Asymmetrical operation is particularly useful when the strength or power distribution of the interfering channels is not equal, allowing the user to controllably attenuate the more interfering channel while at the same time maximizing predetection bandwidth as illustrated by comparing FIG. 14 and FIG. 12. By maximizing the predetection bandwidth, video truncation is minimized. Because the predetection bandwidth is completely controlled by the user, the predetection bandwidth can be narrowed to an acceptable C/N that provides an adequate signal.
In summary, the satellite receiver in accordance with the present invention can operate in a symmetrical or asymmetrical mode. In symmetrical mode, the first stage removes one skirt of the selected channel by providing a first IF signal that is offset with respect to the pass band of a first bandpass filter. The second stage removes a second skirt of the selected channel and compensates for the offset created by the first stage, thereby centering the second IF signal symmetrically about a center frequency. In asymmetrical mode, the second mixer does not compensate for the offset created by the first mixer, but instead is precision tuned by the user to maximize predetection bandwidth to minimize video truncation while providing adequate C/N.
3. Three-Stage Satellite Receiver System
A second embodiment of the present invention uses three rather than two series-coupled stages to create the predetection signal sent to FM detector 111. The second embodiment shown in FIG. 15 is useful primarily when the first and second stages are operated in the asymmetric mode described above. The third stage is responsible for centering the filtered second IF signal 1401 about the center frequency of the FM detector 111 before it is presented to FM detector 111.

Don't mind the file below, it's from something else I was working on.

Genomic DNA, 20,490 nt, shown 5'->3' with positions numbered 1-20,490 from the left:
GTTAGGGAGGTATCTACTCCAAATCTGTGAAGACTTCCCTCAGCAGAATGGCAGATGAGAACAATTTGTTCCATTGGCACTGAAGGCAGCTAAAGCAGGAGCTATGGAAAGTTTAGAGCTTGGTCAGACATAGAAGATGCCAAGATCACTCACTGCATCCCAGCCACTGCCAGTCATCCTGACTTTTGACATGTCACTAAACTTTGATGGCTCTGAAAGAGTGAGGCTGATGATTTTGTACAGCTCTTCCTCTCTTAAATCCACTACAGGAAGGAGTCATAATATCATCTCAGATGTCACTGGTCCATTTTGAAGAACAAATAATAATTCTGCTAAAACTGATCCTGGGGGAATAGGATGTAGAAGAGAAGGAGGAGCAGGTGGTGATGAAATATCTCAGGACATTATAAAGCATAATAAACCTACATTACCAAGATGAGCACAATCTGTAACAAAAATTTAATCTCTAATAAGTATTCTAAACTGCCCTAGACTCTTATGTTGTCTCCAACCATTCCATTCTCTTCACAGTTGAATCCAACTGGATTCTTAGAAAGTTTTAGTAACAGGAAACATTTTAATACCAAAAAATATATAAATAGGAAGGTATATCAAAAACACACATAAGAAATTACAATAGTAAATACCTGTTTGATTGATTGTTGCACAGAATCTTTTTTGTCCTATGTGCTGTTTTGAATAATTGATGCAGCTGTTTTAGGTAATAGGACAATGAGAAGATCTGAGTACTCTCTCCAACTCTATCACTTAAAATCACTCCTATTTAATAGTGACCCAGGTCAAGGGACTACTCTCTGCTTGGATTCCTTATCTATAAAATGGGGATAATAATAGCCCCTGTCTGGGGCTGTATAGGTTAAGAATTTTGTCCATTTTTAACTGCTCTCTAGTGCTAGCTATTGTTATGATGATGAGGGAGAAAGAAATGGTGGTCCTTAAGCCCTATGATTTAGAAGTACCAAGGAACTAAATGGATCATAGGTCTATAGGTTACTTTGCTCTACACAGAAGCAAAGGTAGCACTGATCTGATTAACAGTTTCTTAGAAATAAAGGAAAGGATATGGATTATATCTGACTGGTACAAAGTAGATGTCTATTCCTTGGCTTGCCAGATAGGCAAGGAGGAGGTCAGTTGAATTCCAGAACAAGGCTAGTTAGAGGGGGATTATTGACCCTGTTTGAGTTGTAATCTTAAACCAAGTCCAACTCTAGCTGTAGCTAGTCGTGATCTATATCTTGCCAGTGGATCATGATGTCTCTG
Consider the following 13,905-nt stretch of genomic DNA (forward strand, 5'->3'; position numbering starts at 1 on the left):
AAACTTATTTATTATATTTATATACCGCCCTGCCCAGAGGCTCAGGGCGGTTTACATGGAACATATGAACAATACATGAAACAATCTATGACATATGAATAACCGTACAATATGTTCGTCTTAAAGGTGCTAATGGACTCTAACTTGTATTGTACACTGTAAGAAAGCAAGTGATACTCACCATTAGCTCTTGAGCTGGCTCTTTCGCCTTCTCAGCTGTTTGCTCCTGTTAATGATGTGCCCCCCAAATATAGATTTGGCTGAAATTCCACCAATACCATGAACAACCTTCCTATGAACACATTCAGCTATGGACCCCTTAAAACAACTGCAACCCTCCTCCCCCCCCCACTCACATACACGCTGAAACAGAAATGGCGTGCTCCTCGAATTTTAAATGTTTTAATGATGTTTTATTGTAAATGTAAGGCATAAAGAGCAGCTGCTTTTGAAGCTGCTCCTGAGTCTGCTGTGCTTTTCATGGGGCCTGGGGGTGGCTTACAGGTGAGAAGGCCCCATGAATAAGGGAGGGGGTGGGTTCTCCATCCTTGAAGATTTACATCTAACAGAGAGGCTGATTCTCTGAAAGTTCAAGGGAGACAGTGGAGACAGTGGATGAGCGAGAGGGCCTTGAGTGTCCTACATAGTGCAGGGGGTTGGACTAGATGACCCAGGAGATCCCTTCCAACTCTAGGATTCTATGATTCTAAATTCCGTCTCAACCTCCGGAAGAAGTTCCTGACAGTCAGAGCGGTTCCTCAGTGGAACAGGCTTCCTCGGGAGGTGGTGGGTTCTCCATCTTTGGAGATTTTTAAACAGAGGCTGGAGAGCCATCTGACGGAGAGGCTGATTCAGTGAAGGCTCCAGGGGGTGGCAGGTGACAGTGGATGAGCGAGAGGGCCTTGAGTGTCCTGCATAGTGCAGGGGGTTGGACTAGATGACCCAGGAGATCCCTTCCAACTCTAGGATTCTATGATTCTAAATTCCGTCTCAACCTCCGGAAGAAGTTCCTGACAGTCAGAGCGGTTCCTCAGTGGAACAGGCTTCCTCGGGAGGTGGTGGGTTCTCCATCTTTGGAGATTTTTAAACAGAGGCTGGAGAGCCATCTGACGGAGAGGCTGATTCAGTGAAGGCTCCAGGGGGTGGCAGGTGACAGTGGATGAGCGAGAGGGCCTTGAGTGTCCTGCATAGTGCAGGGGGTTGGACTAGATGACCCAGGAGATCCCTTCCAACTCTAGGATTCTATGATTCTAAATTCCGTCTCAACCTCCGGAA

The third stage includes a third mixer 1501, third local oscillator 1502, and third bandpass filter 1503. The third local oscillator 1502 is also a variable frequency oscillator used to compensate the offset created in the second stage. Hence, the reference frequency generated by the third local oscillator will be determined by the reference frequency of the second local oscillator and can be determined automatically by control circuit 412. By using a third stage to symmetrically center the third IF signal before presentation to the FM detector 111, FM detector 111 does not have to track the offset of the second stage, and so can be substantially the same as FM detector 111 used in the conventional receiver shown in FIG. 1 rather than the wide bandwidth FM detector 411 shown in FIG. 4. This embodiment lowers component cost for FM detector 111 and simplifies construction of FM detector 111 at some increased expense of providing the third stage converter.